Low dietary iron intake restrains the intestinal inflammatory response and pathology of enteric infection by food-borne bacterial pathogens

Guus A M Kortman, Michelle L. M Mulder, Thijs J W Richters, Nanda K N Shanmugam, Estela Trebicka, Jos Boekhorst, Harro M. Timmerman, Rian Roelofs, Erwin T. Wiegerinck, Coby M. Laarakkers, Dorine W. Swinkels, Albert Bolhuis, Bobby J. Cherayil, Harold Tjalsma

Research output: Contribution to journalArticlepeer-review

30 Citations (Scopus)
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Abstract

Orally administrated iron is suspected to increase susceptibility to enteric infections among children in infection endemic regions. Here we investigated the effect of dietary iron on the pathology and local immune responses in intestinal infection models. Mice were held on iron-deficient, normal iron, or high iron diets and after 2 weeks they were orally challenged with the pathogen Citrobacter rodentium. Microbiome analysis by pyrosequencing revealed profound iron- and infection-induced shifts in microbiota composition. Fecal levels of the innate defensive molecules and markers of inflammation lipocalin-2 and calprotectin were not influenced by dietary iron intervention alone, but were markedly lower in mice on the iron-deficient diet after infection. Next, mice on the iron-deficient diet tended to gain more weight and to have a lower grade of colon pathology. Furthermore, survival of the nematode Caenorhabditis elegans infected with Salmonella enterica serovar Typhimurium was prolonged after iron deprivation. Together, these data show that iron limitation restricts disease pathology upon bacterial infection. However, our data also showed decreased intestinal inflammatory responses of mice fed on high iron diets. Thus additionally, our study indicates that the effects of iron on processes at the intestinal host-pathogen interface may highly depend on host iron status, immune status, and gut microbiota composition.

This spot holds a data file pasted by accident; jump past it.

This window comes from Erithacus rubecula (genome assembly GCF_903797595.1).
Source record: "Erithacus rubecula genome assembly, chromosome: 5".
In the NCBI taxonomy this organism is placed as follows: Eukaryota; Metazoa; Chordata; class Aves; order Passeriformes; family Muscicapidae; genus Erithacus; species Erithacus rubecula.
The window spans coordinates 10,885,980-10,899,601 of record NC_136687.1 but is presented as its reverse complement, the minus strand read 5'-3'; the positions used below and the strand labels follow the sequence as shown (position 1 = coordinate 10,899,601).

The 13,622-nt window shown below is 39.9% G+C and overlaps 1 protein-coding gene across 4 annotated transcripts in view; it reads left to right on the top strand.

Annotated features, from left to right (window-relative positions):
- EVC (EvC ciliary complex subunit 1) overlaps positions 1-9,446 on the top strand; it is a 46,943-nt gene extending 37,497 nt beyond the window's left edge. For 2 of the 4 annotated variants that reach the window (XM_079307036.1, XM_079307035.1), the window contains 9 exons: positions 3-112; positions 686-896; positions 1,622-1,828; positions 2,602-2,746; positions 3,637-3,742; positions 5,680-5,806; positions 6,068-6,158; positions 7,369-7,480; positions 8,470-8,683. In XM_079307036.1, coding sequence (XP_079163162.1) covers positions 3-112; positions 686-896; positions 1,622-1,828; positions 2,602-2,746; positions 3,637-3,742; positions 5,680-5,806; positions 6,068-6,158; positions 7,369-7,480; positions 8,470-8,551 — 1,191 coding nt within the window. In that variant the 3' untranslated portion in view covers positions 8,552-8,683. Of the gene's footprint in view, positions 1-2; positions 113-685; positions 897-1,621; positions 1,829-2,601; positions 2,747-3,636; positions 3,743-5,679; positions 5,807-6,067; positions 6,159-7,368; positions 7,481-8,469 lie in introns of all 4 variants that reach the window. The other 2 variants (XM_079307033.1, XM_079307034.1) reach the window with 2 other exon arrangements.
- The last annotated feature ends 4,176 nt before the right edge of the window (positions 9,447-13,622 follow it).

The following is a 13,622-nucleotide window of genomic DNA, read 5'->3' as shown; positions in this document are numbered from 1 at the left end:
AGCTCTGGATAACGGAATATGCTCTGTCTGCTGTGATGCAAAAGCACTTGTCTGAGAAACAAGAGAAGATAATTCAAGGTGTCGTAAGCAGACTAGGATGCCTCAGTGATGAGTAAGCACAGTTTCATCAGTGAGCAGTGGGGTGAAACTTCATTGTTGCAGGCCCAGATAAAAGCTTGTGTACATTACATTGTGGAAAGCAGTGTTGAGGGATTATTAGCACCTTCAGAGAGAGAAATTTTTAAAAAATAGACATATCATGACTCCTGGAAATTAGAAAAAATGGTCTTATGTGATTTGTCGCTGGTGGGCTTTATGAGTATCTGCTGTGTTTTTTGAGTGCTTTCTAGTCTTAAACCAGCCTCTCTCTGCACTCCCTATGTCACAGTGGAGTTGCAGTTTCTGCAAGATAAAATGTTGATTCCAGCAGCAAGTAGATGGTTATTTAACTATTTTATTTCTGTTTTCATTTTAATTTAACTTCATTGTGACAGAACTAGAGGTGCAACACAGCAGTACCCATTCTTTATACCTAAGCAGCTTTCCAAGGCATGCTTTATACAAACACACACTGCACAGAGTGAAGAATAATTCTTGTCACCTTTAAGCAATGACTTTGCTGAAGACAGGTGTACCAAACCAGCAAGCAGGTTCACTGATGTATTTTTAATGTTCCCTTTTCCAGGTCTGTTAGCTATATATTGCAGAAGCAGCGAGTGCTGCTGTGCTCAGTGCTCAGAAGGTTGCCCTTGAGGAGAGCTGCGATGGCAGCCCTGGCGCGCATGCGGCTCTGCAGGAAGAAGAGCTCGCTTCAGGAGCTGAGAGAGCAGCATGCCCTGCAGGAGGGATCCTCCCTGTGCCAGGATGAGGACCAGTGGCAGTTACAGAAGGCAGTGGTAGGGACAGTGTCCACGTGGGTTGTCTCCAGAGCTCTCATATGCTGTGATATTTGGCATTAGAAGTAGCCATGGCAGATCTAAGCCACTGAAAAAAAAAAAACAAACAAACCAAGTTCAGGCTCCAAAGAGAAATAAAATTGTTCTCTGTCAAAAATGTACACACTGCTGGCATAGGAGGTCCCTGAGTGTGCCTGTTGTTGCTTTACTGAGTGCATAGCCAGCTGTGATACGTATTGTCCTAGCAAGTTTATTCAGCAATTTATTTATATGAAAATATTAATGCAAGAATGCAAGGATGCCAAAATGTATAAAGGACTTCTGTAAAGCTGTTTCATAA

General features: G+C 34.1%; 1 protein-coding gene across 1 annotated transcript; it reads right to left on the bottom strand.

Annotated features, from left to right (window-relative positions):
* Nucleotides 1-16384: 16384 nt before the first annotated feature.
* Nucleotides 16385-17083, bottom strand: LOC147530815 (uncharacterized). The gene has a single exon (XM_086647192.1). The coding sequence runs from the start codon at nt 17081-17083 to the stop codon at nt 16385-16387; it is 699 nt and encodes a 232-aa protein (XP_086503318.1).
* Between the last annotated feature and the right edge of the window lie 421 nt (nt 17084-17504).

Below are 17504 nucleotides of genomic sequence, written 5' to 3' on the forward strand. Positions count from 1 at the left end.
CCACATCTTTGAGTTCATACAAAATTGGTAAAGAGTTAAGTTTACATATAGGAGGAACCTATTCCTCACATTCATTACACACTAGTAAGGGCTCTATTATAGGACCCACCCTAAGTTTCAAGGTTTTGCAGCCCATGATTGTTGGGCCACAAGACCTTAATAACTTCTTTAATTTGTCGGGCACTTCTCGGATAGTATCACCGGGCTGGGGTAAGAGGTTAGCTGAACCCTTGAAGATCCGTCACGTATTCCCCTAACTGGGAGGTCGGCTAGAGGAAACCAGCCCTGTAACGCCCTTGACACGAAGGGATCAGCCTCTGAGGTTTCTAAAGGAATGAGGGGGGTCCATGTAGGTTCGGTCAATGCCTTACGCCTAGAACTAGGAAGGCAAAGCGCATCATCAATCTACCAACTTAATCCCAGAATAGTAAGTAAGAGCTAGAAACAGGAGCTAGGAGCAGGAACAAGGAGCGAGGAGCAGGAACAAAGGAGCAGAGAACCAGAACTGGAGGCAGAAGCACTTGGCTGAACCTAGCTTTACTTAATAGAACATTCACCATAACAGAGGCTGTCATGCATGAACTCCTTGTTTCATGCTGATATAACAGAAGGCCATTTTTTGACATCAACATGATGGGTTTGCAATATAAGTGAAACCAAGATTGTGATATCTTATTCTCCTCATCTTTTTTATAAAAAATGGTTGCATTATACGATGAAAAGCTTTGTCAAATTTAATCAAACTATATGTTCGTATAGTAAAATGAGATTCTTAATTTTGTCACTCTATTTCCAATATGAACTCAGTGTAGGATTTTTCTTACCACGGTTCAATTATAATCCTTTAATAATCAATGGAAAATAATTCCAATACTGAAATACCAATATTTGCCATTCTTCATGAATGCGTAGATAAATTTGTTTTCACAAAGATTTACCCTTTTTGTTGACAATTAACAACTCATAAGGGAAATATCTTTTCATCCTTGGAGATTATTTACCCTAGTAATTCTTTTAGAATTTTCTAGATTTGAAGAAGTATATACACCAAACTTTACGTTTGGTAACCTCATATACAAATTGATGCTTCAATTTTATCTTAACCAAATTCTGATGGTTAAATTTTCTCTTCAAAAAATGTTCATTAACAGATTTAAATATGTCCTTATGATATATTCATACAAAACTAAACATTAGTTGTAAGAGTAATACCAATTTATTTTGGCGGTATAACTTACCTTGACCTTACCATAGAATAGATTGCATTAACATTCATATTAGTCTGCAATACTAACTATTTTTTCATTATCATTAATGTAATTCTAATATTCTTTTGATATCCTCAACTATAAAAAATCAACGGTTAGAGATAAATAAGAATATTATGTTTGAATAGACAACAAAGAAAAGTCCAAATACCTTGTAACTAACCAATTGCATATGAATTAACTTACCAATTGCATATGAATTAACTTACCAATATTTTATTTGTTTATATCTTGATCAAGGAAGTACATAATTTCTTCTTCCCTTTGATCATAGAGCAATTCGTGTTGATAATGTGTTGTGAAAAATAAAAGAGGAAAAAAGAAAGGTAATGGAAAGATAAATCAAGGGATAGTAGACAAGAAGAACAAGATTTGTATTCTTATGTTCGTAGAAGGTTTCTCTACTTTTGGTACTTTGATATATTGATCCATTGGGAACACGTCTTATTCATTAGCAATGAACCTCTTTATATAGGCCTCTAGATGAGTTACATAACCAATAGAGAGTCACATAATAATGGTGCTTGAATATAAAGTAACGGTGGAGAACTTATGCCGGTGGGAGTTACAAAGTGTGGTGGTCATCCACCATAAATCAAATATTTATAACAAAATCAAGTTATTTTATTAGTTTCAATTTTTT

Original languageEnglish
Pages (from-to)2553-2567
Number of pages13
JournalEuropean Journal of Immunology
Volume45
Issue number9
Early online date23 Jun 2015
DOIs
Publication statusPublished - Sep 2015

Keywords

  • Caenorhabditis elegans
  • Gut microbiome
  • Intestinal pathogens
  • Iron supplementation
  • Lipocalin-2

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